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Dremel rotary tool - which one?

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Hi Folks, 

I am itching to buy a rotary tool, most probably Dremel. So the question is, which one? Money isn't that much of an object; the question is more about the power and the bulkiness. I played with a few of those in the shop, and the more powerful ones are a fair bit chunkier, although not totally unwieldy. Any experience with them, any impressions? The primary application I can think of would be sanding; I've lived without one for everything else so far. 

 

Feedback about them in general  (including usefulness) is also more than welcome. Reviews on Amazon are a bit mixed - most are very positive, but there's 5-10% that say they're complete rubbish that fails after 5 nanoseconds of use.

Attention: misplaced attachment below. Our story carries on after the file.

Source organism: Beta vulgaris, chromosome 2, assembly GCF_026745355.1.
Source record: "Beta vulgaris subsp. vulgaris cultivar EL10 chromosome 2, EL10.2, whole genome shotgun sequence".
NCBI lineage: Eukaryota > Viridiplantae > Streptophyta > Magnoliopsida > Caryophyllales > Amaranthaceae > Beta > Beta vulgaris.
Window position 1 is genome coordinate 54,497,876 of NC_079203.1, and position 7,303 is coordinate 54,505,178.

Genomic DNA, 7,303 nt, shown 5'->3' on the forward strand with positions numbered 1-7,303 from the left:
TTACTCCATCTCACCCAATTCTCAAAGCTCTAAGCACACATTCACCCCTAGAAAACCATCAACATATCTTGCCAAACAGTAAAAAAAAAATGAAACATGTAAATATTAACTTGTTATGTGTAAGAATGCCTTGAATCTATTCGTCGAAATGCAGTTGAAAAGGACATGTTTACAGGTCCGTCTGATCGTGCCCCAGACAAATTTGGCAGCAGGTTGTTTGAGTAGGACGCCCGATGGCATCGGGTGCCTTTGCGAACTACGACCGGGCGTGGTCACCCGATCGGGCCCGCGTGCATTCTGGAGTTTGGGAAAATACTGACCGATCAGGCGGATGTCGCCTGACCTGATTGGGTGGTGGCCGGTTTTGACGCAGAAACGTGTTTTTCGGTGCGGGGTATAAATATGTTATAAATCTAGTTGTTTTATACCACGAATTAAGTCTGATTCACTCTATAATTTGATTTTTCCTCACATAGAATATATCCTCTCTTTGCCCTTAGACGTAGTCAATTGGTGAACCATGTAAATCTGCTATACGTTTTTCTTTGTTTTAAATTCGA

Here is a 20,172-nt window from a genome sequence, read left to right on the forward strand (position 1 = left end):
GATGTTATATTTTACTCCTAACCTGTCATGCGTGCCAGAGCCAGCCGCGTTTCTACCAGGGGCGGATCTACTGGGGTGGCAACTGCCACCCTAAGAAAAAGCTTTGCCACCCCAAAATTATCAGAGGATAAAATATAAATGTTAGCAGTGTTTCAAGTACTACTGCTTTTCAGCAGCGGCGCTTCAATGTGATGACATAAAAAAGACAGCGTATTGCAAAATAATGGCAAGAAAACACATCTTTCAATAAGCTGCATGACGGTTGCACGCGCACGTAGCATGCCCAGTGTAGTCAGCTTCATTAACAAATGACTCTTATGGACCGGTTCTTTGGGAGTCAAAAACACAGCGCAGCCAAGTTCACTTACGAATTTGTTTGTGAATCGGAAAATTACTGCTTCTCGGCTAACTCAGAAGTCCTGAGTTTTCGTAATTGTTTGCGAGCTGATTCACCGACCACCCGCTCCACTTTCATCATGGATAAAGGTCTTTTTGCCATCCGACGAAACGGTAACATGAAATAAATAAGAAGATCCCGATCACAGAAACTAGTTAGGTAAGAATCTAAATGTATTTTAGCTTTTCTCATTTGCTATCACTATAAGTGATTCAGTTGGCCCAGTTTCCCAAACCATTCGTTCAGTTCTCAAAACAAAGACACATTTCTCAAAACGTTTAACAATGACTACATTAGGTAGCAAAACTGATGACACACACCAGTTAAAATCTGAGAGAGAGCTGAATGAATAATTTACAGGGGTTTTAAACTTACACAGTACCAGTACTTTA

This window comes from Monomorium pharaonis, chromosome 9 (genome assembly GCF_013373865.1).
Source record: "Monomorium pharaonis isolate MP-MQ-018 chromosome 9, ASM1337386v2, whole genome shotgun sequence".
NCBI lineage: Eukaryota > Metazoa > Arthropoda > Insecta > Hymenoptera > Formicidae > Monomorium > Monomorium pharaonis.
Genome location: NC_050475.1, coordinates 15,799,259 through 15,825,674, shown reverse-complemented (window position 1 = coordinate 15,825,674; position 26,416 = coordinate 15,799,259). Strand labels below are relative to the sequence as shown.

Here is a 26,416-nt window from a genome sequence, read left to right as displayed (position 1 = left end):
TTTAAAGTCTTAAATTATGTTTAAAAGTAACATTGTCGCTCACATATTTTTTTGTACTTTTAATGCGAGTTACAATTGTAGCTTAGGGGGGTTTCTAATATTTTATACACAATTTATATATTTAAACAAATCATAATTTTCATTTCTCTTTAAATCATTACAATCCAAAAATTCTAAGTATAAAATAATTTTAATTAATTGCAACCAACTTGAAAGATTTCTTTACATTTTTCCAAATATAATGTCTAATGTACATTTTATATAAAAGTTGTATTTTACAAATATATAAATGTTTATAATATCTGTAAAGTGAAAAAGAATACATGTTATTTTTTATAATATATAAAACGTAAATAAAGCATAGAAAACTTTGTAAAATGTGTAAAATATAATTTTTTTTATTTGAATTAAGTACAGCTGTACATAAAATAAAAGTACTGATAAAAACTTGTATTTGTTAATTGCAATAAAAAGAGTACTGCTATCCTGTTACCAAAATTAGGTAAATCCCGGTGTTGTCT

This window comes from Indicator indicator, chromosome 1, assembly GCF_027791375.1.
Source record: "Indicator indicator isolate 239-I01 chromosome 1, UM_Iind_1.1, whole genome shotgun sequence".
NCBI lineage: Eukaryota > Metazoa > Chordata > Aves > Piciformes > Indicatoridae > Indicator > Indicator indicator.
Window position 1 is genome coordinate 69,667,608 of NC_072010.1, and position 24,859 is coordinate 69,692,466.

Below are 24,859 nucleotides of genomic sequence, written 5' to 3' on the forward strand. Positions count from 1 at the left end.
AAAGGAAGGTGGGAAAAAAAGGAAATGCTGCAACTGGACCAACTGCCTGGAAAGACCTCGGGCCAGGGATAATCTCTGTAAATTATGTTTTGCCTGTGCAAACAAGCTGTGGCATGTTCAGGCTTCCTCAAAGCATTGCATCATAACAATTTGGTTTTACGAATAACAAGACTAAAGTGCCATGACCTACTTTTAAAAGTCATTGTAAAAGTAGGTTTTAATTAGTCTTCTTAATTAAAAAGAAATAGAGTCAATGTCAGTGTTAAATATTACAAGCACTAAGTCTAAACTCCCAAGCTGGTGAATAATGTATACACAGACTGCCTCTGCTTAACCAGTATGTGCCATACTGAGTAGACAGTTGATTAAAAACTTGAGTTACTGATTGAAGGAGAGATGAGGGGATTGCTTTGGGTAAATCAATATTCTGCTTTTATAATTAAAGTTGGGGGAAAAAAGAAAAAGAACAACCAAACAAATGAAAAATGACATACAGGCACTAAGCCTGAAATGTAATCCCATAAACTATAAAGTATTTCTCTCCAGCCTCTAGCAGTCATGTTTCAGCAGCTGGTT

Thanks, 

Pavel

 

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Hi Pavel,I'm not knocking Dremel but I bought a model 398 which came with kit of accessories 10 years ago. I found it very noisy and also having too much vibration and bulky. I have hardly used it at all. All my power tools except my bandsaw are Proxxon,quiet with no vibration. Maybe I bought a bad one,who knows,but once bitten twice shy so to say. BTW,I've no connection to the Proxxon company.

 

Dave :dancetl6:

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I have a Dremel 3000 with the flexible shaft. I mainly use it for drilling holes, rarely cutting wood and metal and milling/sanding. It is a very solid piece of kit but I suspect the Proxon would be equally good. Can'y go wrong with either.

I went with a corded one and never felt the cord was a problem.